You can also follow the Avalanche method and focus on paying your highest interest debt first. You still are prioritizing debt over everything else, but saving the most $$ in interest over the term of your loan (not necessarily getting “quick wins”).
I recommend using this Debt spreadsheet to determine the most efficient way to pay off your debt.
Ramsey doesn’t mention investing in your company 401k match in this debt payoff step. However, if you work for a company that matches your 401k contributions, you should always invest up to what they match. 401k matching is free money and should be utilized, even when you are focusing on paying off your debt aggressively.
Pros to Paying off Student Debt ASAP
- Freedom of debt hanging over your head (Emotional Win!)
- Less student loan interest paid and faster repayment time
- Develop financial discipline in the process
- Increased cash flow after debt is paid off
Cons to Paying off Student Debt ASAP
- A small margin of error with less money saved. An emergency (Job loss, medical or car) can put you in a financial hole.
- Missing out on building wealth with investing
Focusing on Investing in Tax-Deferred Retirement Accounts
This option is attractive for the people who are more math oriented and don’t mind delaying debt freedom. The math shows that if you take the extra money you were allocating towards paying off your student loans and invest it in a tax-deferred retirement account (401k or IRA), you will be building more wealth in the long run.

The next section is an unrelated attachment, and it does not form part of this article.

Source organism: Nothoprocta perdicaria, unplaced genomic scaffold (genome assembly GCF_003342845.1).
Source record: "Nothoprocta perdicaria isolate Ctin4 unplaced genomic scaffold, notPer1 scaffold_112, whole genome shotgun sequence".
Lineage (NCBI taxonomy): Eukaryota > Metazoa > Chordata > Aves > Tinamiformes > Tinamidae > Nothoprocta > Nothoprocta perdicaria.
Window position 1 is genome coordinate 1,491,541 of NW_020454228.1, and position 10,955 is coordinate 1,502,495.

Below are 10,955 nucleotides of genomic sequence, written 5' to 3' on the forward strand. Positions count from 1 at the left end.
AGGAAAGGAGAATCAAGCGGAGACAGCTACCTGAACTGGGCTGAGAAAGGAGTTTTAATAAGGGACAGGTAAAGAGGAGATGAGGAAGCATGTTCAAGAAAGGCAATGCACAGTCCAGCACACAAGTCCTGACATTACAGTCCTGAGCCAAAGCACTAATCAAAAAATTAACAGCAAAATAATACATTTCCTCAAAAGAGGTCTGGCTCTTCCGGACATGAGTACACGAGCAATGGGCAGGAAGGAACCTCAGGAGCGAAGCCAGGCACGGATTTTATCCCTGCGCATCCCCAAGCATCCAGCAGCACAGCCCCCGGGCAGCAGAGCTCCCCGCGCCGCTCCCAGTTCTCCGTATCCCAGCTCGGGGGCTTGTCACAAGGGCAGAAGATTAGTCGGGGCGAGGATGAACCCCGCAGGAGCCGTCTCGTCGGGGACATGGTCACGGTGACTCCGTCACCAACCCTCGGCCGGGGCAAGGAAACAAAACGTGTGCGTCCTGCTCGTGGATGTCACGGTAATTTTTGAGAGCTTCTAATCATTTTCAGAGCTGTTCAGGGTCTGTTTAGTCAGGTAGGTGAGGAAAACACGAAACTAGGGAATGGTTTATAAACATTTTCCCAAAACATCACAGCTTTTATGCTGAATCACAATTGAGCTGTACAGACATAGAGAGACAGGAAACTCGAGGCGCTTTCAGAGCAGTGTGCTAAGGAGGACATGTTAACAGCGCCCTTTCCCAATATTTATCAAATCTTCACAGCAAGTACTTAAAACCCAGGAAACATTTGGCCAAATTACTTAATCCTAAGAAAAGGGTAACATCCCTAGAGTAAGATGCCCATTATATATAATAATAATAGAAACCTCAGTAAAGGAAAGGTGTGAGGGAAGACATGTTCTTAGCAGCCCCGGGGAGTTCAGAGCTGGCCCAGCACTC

For example, say you have an extra $500 to allocate to your student loans. Your interest rate is 5% so by paying $500 extra you will save $25 towards interest. If you allocate $500 towards a tax-deferred retirement account: the $500 will automatically be worth more because it is pre-tax money (lowering your income tax bill), and your money will be earning interest by investing (total stock market index funds tend to average about 7% per year).
Also, student loan interest is tax deductible up to $2500 a year (1098-E tax form). So if you pay the minimum balance and end up paying $2500 in interest payments, for example, you would receive a refund of about $600. So in effect, it lowers your student loan interest rate from 5% to closer to 3%.